AFF Suzuki Cup: A dead-eye for the dead ball

Shaiful Esah, seen here tackling Thailand's Mongkol Thosakrai, disputes some critics' assertion that he cannot cut it as a defender.
Shaiful Esah, seen here tackling Thailand's Mongkol Thosakrai, disputes some critics' assertion that he cannot cut it as a defender.ST PHOTO: KEVIN LIM

Shaiful Esah's pin-point deliveries fuel four of Lions' five goals at AFF Cup

For most Singapore kids, the "No football" sign in the void decks of Housing Board blocks is a reminder to emulate their sporting heroes at nearby fields and ball courts instead.

But for Shaiful Esah, it was for target practice.

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Taking a battered ball around his Tanglin Halt estate two decades ago, the youngster would kick it at the sign, arcing his body like free-kick king David Beckham.

On and on he went - two to three hours at a time - until he felt his left foot was right.

Today, opponents must wish there was a sign saying "No Shaiful Esah" when it comes to set-pieces.

The left-back has been involved in four of Singapore's five goals at the Asean Football Federation (AFF) Suzuki Cup.

His bending free-kicks wreaked havoc against Myanmar on Wednesday, going straight through a crowded penalty box to break the deadlock, before sealing a 4-2 win via the head of an opponent.

Coupled with his teasing crosses in open play, the 28-year-old has built a reputation as arguably the most dangerous dead-ball specialist in South-east Asia.

The soft-spoken Lion insists there is no secret to the wicked swerve besides repetition, starting from those days at the HDB void decks.

"After every training session, I take a few balls and just keep practising to hit into dangerous areas in the box," said Shaiful, who once scored directly from a corner in the 2008 Singapore Cup final.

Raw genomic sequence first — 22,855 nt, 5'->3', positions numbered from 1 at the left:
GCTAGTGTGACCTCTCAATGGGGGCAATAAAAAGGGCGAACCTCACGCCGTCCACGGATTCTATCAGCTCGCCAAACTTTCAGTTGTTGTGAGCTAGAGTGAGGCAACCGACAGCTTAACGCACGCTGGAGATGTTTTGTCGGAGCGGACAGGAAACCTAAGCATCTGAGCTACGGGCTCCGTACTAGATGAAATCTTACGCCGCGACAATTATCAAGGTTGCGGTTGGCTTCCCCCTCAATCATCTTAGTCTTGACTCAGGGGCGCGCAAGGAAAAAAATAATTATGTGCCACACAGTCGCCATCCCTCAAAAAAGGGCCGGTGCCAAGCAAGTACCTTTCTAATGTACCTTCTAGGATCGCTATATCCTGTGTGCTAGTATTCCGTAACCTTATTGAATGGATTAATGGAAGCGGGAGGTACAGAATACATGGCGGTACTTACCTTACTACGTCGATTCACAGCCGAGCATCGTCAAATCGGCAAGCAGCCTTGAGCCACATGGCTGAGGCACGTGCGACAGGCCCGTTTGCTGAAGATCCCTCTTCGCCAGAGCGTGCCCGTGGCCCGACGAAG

"If you hit that zone, even if a team-mate can't get the ball, it will create problems with rebounds or fumbles.

"Eight times out of 10, my foot can put the ball where my mind wants it to go."

Nowadays, the Tampines Rovers stalwart is one of the first names on Bernd Stange's teamsheet but, earlier this year, he was not even under consideration.

The German plumped for fit, energetic full-backs who could make 10 to 12 overlapping runs per game, meaning the 2012 AFF Cup winner had to reinvent his game or face a premature end to his international career.

Motivated to win back his spot from youngster Shakir Hamzah, Shaiful hit the gym to improve his stamina and worked on crossing from different areas down the left flank.

His improved displays in the S-League caught Stange's eye and he was recalled for the squad's training tour of Austria in July.

Singapore captain Shahril Ishak said: "Shaiful has turned himself into a deadly attacking threat.

"Whenever I get the ball, one of my first thoughts is to find where he is to get him involved."

Whereas previous Lions coach Raddy Avramovic preferred Shaiful to hover near the halfway line and deliver diagonal balls, Stange has given him leeway to push deeper into the final third.

"I'm enjoying playing a bit more like a winger - if I am closer to the box, my crosses are more accurate," he said.

Freedom comes at a price, however, as opponents have exploited space down the flanks when Shaiful and right-back Ismadi Mukhtar go forward.

But Shaiful took offence at critics labelling him a "defender who cannot defend", insisting he is not afraid to face Malaysia wingers S. Kunanlan and Amri Yahyah in tonight's Causeway derby.

He said: "I take just as much pride in defending as I do for my crosses.

"I'm not afraid of Malaysia.

"If they have seen our last two matches, they should be more wary of me going forward."

nsanjay@sph.com.sg